Based on the experience of real-life Auschwitz prisoner Dita Kraus, this is the incredible story of a girl who risked her life to keep the magic of books alive during the Holocaust.
Fourteen-year-old Dita is one of the many imprisoned by the Nazis at Auschwitz. Taken, along with her mother and father, from the Terezín ghetto in Prague, Dita is adjusting to the constant terror that is life in the camp. When Jewish leader Freddy Hirsch asks Dita to take charge of the eight precious volumes the prisoners have managed to sneak past the guards, she agrees. And so Dita becomes the librarian of Auschwitz.
I enjoyed this book quite a bit, but I must admit that I was hoping for more. The story itself is fascinating and that’s what kept me reading. The writing was pedestrian, which was a disappointment. Still, I would recommend the book to those looking for an inspirational story concerning Auschwitz.
The narrative closely follows Dita Kraus, a 14 year old girl in the Auschwitz family camp and her experiences as the keeper and protector of eight forbidden books. I was interested that one of them was a history text by H.G. Wells, as I have been cataloguing a large collection of Wells’ writing during my work hours. I was also glad to see that they had several people that they designated as “living books” because they could tell certain stories (one woman could recount The Count of Monte Cristo). The concept of living books has recently been used at our city’s public library, so I was thrilled to see an example of the history of the practice.
If this time period and setting are interests of yours, I would recommend this book.
I'm over halfway through The Librarian of Auschwitz, so will finish it this weekend without fail. The story is fascinating, though the writing is pedestrian.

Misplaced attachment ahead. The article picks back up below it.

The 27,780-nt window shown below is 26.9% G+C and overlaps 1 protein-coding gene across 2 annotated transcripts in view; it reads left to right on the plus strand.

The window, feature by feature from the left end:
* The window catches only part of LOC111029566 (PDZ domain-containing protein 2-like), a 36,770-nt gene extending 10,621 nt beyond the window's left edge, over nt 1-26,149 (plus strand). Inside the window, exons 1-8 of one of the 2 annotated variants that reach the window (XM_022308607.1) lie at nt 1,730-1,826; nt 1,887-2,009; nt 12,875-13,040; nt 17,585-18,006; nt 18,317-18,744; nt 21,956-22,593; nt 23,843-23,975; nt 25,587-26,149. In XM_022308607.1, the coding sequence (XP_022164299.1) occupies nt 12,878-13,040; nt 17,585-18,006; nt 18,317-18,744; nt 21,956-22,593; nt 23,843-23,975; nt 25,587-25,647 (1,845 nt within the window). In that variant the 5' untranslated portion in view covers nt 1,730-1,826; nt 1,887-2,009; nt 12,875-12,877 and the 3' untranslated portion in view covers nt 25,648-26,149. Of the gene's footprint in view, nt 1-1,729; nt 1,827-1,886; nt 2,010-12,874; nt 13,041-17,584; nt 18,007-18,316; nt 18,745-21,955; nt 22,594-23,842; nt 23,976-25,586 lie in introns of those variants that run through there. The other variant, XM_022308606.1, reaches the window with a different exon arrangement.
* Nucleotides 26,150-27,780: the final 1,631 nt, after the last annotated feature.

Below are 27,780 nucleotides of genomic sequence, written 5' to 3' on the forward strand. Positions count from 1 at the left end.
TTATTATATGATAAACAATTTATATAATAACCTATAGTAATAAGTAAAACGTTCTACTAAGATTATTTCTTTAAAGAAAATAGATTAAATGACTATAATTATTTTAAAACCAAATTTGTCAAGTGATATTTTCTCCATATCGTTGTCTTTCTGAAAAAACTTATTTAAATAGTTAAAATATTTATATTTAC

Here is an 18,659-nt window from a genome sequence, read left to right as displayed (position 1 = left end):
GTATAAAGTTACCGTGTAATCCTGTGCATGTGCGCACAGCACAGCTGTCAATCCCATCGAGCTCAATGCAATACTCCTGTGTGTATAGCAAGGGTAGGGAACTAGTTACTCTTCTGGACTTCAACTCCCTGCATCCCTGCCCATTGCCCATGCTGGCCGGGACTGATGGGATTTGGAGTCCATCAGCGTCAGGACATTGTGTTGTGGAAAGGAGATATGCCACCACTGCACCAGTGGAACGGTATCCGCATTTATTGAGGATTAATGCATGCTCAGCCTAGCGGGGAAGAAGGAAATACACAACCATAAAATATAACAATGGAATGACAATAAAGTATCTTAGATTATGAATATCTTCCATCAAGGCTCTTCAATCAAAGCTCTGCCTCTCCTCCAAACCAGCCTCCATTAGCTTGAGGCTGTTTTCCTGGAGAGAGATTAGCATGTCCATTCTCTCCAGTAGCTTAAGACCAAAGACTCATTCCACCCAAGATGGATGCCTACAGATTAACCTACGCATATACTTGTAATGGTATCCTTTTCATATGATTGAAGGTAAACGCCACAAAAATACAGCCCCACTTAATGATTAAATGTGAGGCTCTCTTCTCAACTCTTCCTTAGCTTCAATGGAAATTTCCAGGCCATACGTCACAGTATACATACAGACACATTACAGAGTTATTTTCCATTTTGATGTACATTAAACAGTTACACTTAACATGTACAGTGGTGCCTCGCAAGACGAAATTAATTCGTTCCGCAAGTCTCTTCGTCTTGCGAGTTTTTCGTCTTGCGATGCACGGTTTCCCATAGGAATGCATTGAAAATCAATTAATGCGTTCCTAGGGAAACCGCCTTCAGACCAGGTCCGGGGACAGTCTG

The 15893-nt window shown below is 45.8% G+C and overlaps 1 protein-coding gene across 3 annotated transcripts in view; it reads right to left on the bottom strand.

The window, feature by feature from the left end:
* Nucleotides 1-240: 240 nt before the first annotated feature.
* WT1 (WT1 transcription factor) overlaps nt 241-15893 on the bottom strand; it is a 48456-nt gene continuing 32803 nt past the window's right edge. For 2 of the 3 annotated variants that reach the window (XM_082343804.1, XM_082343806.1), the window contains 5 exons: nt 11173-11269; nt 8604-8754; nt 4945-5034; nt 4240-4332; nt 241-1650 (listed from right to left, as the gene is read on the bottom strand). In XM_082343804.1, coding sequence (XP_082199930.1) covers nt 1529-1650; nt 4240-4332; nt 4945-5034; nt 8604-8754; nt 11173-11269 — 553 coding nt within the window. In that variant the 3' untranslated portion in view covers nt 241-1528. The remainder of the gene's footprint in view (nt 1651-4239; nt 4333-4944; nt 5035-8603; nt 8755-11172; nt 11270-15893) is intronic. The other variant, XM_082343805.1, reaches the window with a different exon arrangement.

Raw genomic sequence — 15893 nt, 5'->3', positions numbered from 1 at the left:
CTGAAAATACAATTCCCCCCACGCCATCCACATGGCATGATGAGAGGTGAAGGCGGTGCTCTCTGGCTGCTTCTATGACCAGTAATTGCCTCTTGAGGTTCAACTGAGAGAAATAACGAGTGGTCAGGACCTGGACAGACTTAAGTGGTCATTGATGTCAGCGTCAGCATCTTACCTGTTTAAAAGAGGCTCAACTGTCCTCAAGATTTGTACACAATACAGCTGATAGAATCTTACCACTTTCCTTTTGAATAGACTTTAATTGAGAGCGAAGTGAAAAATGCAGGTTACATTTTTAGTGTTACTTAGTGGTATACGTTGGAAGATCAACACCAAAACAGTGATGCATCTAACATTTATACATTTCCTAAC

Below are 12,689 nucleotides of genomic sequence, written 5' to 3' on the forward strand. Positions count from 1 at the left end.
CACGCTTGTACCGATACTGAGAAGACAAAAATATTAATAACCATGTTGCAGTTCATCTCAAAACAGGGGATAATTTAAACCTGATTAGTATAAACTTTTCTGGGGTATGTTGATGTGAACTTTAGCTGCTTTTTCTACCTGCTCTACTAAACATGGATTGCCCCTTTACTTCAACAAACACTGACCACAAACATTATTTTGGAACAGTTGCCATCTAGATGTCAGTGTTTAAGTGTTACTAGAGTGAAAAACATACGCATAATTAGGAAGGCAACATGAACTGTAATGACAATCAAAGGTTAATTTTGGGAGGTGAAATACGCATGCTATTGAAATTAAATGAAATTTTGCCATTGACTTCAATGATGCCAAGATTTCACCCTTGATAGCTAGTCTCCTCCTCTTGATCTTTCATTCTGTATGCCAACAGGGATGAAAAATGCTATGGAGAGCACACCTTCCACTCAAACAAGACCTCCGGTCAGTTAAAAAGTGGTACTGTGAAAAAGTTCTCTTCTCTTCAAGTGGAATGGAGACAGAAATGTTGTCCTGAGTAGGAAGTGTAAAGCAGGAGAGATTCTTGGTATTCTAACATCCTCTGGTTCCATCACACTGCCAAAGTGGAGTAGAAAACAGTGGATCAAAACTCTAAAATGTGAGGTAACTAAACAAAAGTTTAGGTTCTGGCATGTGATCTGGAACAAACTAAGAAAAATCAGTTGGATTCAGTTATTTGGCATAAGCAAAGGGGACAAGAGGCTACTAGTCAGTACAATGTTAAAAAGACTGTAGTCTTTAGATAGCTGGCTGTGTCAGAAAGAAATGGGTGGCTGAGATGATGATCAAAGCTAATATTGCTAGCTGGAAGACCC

Dunbar is part of the Hogarth Shakespeare series, the retelling of King Lear. I'll at least make a start on it over the weekend.
Looking ahead, I'll hope to start Victoria & Abdul. I saw the movie version last year and really enjoyed it.
And, as temperatures here finally begin to warm up to the freezing point (we may get to +3 C today), I'm getting the itch to go birding. Hence Birding Without Borders to get me fired up for the new birding year.
Have a fabulous weekend, friends!
Ben scritto, sono sincera. Ma troppo pesante, pedante e ridondante.
Il male di vivere senza via d'uscita.
“Perché c’è tutto questo sottobosco cattivo?” mi domando. “Che cerca di avviluppare e di cancellare e di soffocare gli alberi più grandi? Perché tutta questa misera e disperata ferocia che sfigura ogni cosa? Perché tutto questo brulicare di corpi che cercano di prosciugare gli altri corpi suggendoli con le loro mille e mille scatenate radici e le loro piccole, forsennate ventose, per dirottarne su di sé la potenza chimica, per creare nuovi fronti vegetali in grado di annientare tutto, di massacrare tutto? Dove posso andare per non vedere più questo scempio, questa irreparabile e cieca torsione che hanno chiamato vita?”